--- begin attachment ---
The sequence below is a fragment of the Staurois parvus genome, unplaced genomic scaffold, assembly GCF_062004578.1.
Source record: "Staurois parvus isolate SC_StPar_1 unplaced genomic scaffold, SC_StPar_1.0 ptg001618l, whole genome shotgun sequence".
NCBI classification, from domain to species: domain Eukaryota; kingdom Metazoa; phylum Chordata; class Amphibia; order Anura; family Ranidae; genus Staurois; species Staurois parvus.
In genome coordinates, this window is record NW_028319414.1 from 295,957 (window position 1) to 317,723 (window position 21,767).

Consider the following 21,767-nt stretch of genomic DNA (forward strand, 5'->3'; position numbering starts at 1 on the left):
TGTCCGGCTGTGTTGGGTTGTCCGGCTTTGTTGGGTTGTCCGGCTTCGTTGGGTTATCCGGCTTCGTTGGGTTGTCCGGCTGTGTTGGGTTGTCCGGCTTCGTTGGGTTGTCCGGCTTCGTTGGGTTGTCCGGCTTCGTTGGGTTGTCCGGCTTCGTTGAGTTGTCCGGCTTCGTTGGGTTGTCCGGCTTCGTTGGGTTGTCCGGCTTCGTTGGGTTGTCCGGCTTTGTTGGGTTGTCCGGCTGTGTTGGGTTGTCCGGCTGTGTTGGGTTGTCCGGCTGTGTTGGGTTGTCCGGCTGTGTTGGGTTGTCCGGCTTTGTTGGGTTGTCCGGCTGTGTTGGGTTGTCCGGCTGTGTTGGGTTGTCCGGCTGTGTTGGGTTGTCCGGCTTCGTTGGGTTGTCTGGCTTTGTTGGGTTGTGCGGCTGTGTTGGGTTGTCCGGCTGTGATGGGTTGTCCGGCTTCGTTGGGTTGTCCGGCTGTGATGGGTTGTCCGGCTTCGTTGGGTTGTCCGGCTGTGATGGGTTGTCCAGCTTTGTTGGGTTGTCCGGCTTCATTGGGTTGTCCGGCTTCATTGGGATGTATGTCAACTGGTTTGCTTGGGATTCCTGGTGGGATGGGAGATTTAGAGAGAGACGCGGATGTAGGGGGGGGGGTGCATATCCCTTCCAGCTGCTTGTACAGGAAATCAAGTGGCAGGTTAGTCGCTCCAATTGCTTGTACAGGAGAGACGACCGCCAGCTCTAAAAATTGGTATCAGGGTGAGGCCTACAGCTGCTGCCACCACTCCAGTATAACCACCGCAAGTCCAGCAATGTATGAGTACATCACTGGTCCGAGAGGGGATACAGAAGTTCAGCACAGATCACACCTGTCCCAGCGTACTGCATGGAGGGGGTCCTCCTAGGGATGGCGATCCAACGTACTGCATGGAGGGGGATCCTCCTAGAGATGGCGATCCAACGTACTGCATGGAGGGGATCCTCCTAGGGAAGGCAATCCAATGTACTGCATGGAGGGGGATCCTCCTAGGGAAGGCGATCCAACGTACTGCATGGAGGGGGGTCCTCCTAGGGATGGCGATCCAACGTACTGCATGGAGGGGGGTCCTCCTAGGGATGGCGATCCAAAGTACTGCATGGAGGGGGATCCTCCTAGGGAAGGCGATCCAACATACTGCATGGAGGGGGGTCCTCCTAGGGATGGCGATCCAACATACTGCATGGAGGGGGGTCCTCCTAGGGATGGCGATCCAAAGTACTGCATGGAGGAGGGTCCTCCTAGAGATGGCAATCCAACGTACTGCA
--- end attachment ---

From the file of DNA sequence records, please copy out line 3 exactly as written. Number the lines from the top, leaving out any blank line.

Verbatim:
NCBI classification, from domain to species: domain Eukaryota; kingdom Metazoa; phylum Chordata; class Amphibia; order Anura; family Ranidae; genus Staurois; species Staurois parvus.